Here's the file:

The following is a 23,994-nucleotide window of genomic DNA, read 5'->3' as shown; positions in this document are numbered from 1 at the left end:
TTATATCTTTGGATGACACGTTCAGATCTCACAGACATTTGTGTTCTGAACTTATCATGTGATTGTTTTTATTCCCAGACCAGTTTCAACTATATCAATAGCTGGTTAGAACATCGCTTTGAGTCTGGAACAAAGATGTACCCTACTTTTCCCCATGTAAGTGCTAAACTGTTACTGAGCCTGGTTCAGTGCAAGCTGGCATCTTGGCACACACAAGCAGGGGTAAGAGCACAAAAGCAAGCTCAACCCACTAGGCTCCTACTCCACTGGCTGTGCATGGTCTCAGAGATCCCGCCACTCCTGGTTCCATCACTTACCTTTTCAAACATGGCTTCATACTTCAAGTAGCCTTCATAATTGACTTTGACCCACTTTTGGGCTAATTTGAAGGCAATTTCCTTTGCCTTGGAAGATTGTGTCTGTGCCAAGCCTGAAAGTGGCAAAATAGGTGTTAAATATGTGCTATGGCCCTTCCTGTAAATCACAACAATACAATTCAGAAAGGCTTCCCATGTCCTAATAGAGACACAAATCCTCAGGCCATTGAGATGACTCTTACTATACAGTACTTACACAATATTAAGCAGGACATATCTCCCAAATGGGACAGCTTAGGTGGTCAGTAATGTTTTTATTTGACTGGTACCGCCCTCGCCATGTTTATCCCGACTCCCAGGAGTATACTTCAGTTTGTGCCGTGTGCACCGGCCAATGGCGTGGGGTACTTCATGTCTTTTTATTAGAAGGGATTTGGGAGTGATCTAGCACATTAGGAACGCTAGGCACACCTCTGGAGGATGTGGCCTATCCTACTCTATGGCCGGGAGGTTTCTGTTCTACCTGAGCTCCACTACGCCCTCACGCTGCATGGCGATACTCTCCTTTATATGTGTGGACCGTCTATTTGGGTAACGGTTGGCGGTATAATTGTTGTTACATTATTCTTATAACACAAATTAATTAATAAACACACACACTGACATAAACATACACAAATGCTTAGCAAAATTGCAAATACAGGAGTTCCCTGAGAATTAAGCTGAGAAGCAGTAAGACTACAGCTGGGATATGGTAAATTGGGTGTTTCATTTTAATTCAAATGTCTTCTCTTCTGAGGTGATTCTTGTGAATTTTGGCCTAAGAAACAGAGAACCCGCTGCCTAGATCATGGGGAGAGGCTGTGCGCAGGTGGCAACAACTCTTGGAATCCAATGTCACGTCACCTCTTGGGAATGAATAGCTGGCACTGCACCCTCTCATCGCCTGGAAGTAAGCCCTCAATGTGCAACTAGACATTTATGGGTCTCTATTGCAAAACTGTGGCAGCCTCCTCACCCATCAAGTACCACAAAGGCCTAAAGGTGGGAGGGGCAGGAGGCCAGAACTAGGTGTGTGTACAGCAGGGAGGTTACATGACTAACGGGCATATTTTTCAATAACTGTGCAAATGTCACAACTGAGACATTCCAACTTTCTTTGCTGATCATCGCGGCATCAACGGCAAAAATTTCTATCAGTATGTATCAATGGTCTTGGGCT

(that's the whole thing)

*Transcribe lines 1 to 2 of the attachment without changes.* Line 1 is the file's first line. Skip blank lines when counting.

The following is a 23,994-nucleotide window of genomic DNA, read 5'->3' as shown; positions in this document are numbered from 1 at the left end:
TTATATCTTTGGATGACACGTTCAGATCTCACAGACATTTGTGTTCTGAACTTATCATGTGATTGTTTTTATTCCCAGACCAGTTTCAACTATATCAATAGCTGGTTAGAACATCGCTTTGAGTCTGGAACAAAGATGTACCCTACTTTTCCCCATGTAAGTGCTAAACTGTTACTGAGCCTGGTTCAGTGCAAGCTGGCATCTTGGCACACACAAGCAGGGGTAAGAGCACAAAAGCAAGCTCAACCCACTAGGCTCCTACTCCACTGGCTGTGCATGGTCTCAGAGATCCCGCCACTCCTGGTTCCATCACTTACCTTTTCAAACATGGCTTCATACTTCAAGTAGCCTTCATAATTGACTTTGACCCACTTTTGGGCTAATTTGAAGGCAATTTCCTTTGCCTTGGAAGATTGTGTCTGTGCCAAGCCTGAAAGTGGCAAAATAGGTGTTAAATATGTGCTATGGCCCTTCCTGTAAATCACAACAATACAATTCAGAAAGGCTTCCCATGTCCTAATAGAGACACAAATCCTCAGGCCATTGAGATGACTCTTACTATACAGTACTTACACAATATTAAGCAGGACATATCTCCCAAATGGGACAGCTTAGGTGGTCAGTAATGTTTTTATTTGACTGGTACCGCCCTCGCCATGTTTATCCCGACTCCCAGGAGTATACTTCAGTTTGTGCCGTGTGCACCGGCCAATGGCGTGGGGTACTTCATGTCTTTTTATTAGAAGGGATTTGGGAGTGATCTAGCACATTAGGAACGCTAGGCACACCTCTGGAGGATGTGGCCTATCCTACTCTATGGCCGGGAGGTTTCTGTTCTACCTGAGCTCCACTACGCCCTCACGCTGCATGGCGATACTCTCCTTTATATGTGTGGACCGTCTATTTGGGTAACGGTTGGCGGTATAATTGTTGTTACATTATTCTTATAACACAAATTAATTAATAAACACACACACTGACATAAACATACACAAATGCTTAGCAAAATTGCAAATACAGGAGTTCCCTGAGAATTAAGCTGAGAAGCAGTAAGACTACAGCTGGGATATGGTAAATTGGGTGTTTCATTTTAATTCAAATGTCTTCTCTTCTGAGGTGATTCTTGTGAATTTTGGCCTAAGAAACAGAGAACCCGCTGCCTAGATCATGGGGAGAGGCTGTGCGCAGGTGGCAACAACTCTTGGAATCCAATGTCACGTCACCTCTTGGGAATGAATAGCTGGCACTGCACCCTCTCATCGCCTGGAAGTAAGCCCTCAATGTGCAACTAGACATTTATGGGTCTCTATTGCAAAACTGTGGCAGCCTCCTCACCCATCAAGTACCACAAAGGCCTAAAGGTGGGAGGGGCAGGAGGCCAGAACTAGGTGTGTGTACAGCAGGGAGGTTACATGACTAACGGGCATATTTTTCAATAACTGTGCAAATGTCACAACTGAGACATTCCAACTTTCTTTGCTGATCATCGCGGCATCAACGGCAAAAATTTCTATCAGTATGTATCAATGGTCTTGGGCT